Referring to FIG. 3, as resin (not shown) flows against front surfaces 61 and around sides 64 of semiconductor dice 60, first baffle elements 56 a and 56 b and second baffle elements 57 a and 57 b impede the resin flow and reduce the resin flow rate around the sides 64 of semiconductor dice 60. These restrictions placed adjacent the sides of semiconductor dice 60 tend to induce a flow of resin over the top of uppermost semiconductor dice 60 and underneath paddle 50. Baffles 55 a and 55 b may be located on any suitable side or sides of semiconductor die 60 in positions that do not interfere with wire bonding to lead fingers 20. In a particular embodiment, baffles 55 may be placed adjacent all four sides of semiconductor dice 60.

First baffle element 56 a is shown perpendicular to support member 58 a as is second baffle element 57 a; however, first baffle element 56 a may be inclined at any suitable angle relative to support member 58 a. In a particular embodiment, first baffle element 56 a is disposed at a 110 degree included angle relative to support member 58 a and second baffle element 57 a may be inclined to the same orientation.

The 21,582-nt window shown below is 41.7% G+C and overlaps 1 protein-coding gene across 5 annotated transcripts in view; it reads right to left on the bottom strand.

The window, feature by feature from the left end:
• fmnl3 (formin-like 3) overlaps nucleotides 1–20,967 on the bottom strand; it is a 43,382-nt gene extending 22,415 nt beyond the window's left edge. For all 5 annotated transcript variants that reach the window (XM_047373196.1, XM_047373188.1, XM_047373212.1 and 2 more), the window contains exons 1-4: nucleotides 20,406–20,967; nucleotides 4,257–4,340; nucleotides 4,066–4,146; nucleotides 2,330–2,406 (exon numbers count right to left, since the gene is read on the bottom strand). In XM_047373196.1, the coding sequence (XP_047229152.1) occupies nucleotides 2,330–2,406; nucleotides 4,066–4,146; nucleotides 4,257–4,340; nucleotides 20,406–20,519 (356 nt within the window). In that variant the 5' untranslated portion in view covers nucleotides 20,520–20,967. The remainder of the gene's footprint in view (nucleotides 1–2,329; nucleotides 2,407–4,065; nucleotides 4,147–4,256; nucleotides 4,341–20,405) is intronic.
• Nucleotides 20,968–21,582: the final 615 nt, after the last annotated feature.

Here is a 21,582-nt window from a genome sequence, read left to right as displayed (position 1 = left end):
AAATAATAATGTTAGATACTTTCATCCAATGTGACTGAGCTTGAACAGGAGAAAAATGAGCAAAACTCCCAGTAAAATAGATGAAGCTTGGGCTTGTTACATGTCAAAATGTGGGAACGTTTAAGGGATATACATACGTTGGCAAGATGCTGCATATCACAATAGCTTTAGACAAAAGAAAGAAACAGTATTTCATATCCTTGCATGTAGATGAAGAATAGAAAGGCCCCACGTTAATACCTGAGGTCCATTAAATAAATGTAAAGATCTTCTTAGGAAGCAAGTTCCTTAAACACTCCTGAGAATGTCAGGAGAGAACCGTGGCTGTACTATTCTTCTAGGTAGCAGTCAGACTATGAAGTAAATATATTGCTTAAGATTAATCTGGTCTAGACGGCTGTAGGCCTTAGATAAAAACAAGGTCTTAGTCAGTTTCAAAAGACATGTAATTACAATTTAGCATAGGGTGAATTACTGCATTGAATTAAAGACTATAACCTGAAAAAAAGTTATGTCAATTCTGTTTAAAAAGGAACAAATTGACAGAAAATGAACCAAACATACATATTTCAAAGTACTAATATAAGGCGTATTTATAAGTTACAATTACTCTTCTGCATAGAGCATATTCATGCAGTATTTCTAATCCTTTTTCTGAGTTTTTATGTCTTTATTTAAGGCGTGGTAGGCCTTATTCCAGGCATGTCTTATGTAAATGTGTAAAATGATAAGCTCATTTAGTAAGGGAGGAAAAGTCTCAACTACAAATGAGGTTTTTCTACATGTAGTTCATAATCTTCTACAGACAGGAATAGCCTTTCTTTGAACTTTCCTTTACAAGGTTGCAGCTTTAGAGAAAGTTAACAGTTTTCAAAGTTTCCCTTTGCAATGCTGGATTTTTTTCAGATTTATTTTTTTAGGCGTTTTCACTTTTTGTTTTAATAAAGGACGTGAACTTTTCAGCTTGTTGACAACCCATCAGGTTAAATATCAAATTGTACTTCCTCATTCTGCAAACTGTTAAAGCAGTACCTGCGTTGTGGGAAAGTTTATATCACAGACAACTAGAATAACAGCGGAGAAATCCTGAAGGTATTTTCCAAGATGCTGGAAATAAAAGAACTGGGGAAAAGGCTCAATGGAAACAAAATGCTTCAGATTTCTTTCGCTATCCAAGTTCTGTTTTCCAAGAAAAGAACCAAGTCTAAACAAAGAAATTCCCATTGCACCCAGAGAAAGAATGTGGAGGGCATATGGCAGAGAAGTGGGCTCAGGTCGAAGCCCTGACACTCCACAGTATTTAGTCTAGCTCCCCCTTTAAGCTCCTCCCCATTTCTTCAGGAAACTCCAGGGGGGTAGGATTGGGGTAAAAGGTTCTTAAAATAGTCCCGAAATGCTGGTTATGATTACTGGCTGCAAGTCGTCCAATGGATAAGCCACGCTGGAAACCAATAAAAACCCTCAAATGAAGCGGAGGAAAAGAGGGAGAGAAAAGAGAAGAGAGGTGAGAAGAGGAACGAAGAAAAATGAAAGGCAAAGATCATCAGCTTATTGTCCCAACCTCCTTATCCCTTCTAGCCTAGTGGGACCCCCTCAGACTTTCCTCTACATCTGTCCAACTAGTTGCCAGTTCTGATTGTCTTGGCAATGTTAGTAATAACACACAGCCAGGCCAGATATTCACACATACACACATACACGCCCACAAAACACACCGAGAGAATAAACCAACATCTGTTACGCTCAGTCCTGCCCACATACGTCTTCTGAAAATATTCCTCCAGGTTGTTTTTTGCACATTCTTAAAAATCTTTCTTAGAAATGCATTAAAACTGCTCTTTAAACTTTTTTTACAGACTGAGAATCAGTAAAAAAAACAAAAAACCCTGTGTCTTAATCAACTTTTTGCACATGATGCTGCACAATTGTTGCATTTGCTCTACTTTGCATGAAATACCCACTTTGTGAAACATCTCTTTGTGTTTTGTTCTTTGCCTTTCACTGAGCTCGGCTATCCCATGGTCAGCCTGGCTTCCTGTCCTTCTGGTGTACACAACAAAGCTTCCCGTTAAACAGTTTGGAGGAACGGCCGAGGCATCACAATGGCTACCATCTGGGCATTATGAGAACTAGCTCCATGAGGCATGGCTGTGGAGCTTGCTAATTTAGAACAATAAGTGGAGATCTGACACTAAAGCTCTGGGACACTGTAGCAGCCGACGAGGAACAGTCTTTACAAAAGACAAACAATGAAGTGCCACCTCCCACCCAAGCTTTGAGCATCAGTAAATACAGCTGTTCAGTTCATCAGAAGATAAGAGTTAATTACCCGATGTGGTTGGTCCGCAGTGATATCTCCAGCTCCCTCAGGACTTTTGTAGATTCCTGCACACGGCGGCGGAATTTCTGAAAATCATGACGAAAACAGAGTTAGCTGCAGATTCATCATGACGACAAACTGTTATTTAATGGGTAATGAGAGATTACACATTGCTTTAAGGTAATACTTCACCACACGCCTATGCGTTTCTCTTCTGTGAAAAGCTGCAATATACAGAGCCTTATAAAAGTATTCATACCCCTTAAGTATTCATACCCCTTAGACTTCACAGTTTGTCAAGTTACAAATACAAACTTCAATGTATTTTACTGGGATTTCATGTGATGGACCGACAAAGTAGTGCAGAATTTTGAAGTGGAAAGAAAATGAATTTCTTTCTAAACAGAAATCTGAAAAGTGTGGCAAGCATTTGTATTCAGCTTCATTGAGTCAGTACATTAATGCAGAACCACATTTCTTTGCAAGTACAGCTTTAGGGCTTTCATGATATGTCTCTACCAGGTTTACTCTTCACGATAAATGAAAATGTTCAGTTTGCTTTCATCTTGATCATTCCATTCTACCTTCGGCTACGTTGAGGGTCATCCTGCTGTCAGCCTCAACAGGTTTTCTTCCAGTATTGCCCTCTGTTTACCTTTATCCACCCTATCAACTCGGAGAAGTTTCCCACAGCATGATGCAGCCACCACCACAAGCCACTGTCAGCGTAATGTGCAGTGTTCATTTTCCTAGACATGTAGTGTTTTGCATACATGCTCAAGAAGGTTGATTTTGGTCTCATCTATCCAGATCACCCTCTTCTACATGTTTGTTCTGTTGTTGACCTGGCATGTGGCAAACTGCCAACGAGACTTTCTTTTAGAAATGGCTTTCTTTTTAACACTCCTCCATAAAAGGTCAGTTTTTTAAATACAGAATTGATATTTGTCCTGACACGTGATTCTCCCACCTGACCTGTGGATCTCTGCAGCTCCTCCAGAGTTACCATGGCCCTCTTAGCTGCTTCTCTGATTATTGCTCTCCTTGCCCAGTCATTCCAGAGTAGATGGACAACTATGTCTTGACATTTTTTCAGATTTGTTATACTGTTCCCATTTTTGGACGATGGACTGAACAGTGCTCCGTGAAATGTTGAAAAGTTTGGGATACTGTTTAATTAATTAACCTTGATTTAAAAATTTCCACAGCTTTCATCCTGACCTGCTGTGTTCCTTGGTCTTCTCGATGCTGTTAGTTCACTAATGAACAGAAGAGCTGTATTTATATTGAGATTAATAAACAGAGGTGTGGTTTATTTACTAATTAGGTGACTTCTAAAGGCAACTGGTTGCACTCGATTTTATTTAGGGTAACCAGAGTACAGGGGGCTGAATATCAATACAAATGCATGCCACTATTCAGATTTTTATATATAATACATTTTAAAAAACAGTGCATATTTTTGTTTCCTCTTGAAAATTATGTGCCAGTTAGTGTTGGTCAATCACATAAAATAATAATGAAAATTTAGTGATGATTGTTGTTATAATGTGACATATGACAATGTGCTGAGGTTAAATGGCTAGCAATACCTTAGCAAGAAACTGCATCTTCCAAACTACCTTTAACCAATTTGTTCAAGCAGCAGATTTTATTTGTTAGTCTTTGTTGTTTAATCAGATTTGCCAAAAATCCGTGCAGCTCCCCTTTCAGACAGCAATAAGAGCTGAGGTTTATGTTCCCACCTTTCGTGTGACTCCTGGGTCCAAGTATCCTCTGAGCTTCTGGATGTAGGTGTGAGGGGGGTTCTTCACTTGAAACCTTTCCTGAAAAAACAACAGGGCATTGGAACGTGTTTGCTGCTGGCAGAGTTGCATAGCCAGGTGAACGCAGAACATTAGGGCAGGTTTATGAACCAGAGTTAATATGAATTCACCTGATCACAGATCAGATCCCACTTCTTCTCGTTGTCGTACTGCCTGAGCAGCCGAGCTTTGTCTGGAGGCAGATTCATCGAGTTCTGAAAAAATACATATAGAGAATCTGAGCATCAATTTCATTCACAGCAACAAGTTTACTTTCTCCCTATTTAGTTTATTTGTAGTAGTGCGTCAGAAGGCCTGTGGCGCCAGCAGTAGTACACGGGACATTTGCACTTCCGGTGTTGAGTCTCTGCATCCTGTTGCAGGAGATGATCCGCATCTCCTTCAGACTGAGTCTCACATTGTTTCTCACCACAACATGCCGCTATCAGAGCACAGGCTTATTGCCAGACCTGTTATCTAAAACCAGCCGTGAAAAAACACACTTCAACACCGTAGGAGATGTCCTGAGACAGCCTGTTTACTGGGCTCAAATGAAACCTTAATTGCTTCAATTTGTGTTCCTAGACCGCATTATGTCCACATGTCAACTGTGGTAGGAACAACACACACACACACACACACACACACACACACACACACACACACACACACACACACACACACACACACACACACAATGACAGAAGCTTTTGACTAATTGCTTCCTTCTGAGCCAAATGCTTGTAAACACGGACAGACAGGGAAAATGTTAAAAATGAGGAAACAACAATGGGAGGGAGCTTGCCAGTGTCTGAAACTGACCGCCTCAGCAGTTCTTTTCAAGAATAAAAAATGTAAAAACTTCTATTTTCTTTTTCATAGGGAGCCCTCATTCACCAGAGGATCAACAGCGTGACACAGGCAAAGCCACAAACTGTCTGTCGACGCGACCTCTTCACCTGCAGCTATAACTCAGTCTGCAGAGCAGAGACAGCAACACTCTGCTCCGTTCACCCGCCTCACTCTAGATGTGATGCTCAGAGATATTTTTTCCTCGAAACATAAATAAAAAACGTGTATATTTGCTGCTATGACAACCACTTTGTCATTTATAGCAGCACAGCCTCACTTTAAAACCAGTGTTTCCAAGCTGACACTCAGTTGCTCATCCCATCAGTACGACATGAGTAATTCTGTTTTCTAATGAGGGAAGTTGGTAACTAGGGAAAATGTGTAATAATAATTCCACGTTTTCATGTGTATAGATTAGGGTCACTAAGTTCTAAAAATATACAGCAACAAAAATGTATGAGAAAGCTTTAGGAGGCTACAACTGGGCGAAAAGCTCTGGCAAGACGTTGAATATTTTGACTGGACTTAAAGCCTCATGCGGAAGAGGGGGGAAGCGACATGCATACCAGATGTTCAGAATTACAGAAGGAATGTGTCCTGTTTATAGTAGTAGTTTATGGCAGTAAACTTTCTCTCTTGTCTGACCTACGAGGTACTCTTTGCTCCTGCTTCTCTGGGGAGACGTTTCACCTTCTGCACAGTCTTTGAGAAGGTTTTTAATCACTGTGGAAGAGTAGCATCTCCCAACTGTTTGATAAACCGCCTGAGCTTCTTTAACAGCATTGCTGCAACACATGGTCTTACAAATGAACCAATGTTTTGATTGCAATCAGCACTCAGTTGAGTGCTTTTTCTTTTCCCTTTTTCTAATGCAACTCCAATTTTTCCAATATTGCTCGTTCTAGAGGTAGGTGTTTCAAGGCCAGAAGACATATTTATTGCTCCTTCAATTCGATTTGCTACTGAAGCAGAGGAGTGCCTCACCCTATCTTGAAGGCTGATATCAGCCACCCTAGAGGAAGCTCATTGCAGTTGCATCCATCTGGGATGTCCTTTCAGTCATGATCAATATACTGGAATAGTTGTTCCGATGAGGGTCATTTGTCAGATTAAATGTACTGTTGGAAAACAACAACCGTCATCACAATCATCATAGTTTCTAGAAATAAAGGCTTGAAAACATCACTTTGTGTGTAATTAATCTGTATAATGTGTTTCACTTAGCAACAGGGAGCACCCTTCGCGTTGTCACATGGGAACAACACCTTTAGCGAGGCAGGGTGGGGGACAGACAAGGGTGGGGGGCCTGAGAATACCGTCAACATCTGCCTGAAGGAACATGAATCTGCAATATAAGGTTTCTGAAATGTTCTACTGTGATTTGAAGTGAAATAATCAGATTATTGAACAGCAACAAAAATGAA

FIG. 4 illustrates an embodiment where a baffle 155 a extends in front of front surfaces 61 of semiconductor dice 60 while baffle 55 b is located on the side, as in FIG. 3. In FIG. 4, baffle 155 a only includes a first baffle element 56 a. FIG. 4 further illustrates that multiple baffles 55 and 155 may be present, but do not need to be symmetrical or symmetrically placed. For example, where a resin 70 (not shown) exhibits a greater flow rate around side 62 of semiconductor die 60 than it does around side 64, then a baffle 55 b may only be necessary around the side 62 of semiconductor die 60. Paddle 50 may be enlarged and modified in any manner necessary or desirable to provide baffles to restrict the flow rate of a resin 70. The configurations of baffles 175 of FIGS. 7A through 7D apply equally to baffles 55 and 155. In addition to modifying the tie bars 30 or paddles 50 to provide a flow restriction device, a lead finger 20 may also be modified, as shown.